Mixed signals have been sent by the West to Russia and Ukraine during the recent crisis and no more so over trade and business relations. Strangely enough, crucial Czech state support for trade with Russia is being maintained but that to Ukraine remains on hold.
The two main protagonists in the ongoing crisis, Russia and Ukraine have been given different treatment regarding the business terms they are offered. That holds good for most of the European Union including the Czech Republic.
Politics apart, the simple message is that two-way business with Russia is too valuable to sacrifice while that with Ukraine is marginal at best. Western and Czech exposure to possible Russian default on loans and cancelled contracts is far greater than anything threatened in Ukraine.
Czech state export insurer EGAP announced at the height of Ukraine’s conflict at the end of February that it was halting all new activity helping to cover the risks of doing business in the country until further notice. No announcement has been made since that the situation has changed with Ukraine still listed by the export insurer as a number seven risk country, the worst possible rating.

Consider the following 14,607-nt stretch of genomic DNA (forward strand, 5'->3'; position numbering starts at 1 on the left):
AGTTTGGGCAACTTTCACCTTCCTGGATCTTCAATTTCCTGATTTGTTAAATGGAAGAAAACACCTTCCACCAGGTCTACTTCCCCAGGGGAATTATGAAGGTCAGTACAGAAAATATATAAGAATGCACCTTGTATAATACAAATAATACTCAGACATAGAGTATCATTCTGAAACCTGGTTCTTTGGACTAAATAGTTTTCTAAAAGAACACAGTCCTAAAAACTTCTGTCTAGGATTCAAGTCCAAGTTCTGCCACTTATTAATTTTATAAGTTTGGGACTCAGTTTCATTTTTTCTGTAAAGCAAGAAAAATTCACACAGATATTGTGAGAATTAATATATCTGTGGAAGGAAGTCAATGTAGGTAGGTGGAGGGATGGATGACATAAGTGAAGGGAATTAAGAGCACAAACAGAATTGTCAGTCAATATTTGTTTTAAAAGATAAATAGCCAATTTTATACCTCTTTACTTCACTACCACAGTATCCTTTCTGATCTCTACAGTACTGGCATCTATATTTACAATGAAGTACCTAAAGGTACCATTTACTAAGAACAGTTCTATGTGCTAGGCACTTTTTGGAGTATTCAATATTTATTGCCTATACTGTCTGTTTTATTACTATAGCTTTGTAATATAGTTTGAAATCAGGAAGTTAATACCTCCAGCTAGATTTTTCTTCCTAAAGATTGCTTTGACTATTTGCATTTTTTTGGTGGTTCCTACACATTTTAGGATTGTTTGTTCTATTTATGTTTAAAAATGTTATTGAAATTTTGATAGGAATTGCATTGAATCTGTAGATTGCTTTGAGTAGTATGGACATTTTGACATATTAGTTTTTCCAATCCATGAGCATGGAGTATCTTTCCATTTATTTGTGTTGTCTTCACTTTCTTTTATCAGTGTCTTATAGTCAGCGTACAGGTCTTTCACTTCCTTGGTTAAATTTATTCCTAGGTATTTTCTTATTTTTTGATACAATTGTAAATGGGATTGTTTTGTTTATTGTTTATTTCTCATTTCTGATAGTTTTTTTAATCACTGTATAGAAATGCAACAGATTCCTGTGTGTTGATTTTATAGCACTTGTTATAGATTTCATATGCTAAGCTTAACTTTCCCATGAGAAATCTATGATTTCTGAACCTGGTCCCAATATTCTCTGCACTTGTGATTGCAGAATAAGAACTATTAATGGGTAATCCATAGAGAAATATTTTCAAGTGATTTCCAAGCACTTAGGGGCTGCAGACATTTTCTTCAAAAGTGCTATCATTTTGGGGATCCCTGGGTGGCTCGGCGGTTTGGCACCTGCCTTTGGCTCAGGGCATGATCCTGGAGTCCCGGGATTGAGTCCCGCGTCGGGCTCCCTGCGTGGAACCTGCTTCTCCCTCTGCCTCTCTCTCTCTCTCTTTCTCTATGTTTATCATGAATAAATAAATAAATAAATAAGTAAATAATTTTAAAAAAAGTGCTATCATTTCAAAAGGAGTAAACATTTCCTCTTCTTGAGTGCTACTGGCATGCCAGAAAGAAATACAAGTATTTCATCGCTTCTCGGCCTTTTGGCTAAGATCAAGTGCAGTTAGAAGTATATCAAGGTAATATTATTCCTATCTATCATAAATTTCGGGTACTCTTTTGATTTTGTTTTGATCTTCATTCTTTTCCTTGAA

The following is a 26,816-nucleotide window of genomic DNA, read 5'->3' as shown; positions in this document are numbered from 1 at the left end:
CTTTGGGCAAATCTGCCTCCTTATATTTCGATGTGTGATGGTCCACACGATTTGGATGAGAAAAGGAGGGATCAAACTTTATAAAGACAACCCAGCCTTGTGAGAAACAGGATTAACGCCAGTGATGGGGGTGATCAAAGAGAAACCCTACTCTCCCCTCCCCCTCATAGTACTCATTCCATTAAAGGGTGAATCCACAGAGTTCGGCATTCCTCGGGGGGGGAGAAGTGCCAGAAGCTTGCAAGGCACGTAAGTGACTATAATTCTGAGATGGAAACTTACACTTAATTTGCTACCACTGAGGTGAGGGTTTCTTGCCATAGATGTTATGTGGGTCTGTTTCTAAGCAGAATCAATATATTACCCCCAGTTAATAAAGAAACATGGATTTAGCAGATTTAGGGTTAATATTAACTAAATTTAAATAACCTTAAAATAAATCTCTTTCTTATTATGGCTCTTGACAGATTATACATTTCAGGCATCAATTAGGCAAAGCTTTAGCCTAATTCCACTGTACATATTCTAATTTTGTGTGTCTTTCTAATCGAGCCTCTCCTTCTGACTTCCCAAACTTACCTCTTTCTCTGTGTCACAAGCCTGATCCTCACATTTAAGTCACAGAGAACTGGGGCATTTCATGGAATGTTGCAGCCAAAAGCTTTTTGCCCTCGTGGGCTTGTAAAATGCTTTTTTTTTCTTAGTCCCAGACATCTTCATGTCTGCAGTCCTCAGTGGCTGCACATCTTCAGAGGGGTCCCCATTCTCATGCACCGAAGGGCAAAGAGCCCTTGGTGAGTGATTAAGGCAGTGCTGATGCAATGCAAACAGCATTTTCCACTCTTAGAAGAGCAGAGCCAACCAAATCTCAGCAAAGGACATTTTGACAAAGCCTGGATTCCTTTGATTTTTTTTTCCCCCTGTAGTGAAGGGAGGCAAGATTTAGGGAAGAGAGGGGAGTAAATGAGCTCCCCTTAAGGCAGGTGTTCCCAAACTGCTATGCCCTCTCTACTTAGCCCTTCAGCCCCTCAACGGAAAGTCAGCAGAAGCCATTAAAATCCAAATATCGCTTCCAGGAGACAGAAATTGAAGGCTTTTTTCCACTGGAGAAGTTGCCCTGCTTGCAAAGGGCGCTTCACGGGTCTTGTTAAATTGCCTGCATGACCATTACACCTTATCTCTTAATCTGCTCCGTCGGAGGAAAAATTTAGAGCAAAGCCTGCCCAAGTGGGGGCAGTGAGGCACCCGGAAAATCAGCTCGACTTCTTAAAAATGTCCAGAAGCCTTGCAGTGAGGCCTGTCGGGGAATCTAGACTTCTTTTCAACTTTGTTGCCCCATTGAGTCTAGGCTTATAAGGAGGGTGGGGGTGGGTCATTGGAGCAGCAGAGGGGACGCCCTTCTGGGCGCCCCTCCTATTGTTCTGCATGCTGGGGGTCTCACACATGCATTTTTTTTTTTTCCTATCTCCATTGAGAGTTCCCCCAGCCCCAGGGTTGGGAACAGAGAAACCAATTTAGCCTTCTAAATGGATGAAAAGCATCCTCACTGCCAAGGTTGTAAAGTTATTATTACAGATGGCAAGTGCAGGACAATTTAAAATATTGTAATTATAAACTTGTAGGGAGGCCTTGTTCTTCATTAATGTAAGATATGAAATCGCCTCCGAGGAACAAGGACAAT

Basically, EGAP works hand in hand with the Czech Export Bank, which provides loans to customers in high risk countries which help them buy Czech services or products. EGAP provides the insurance safety net in case the projects and loans start turning sour and defaults start to occur.
On Ukraine, EGAP general manager Jan Procházka said in an interview with the news server Česka Pozice published on May 26 said that it is senseless to send money to a country whose very own prime minister admitted it was technically bankrupt and where the cash would be lost. When stability returned the situation could change, he added.
Russia, however, is a much lower risk proposal. It is evaluated at three on the seven point rating and Czech state aid to smooth business there is still continuing. Indeed, in the interview Procházka pointed out that the current slowdown in the Russian economy might limit the opportunities on that market foreign companies but that might, on the other hand, spark an upturn in interest from Czech companies in getting some of their potential risks covered by the state export insurer. It is still too early to say how the situation will evolve, he added.
Up till now EGAP has covered 80 billion crowns worth of Czech business with Russia although some of the projects have turned sour. Last year Russia took first place in the countries helped by the Czech state insurance company with the country accounting for 19 percent of its total activity. Azerbaijan followed a close second with 18 percent of business.
EGAP’s export credits totalled a record 2.7 billion crowns last year. Russia accounted for around 5.0% of Czech exports in 2012 and was the Czech Republic’s fifth most important trading partner. Czech exports to Ukraine account for less than 1.0% of outward trade flows.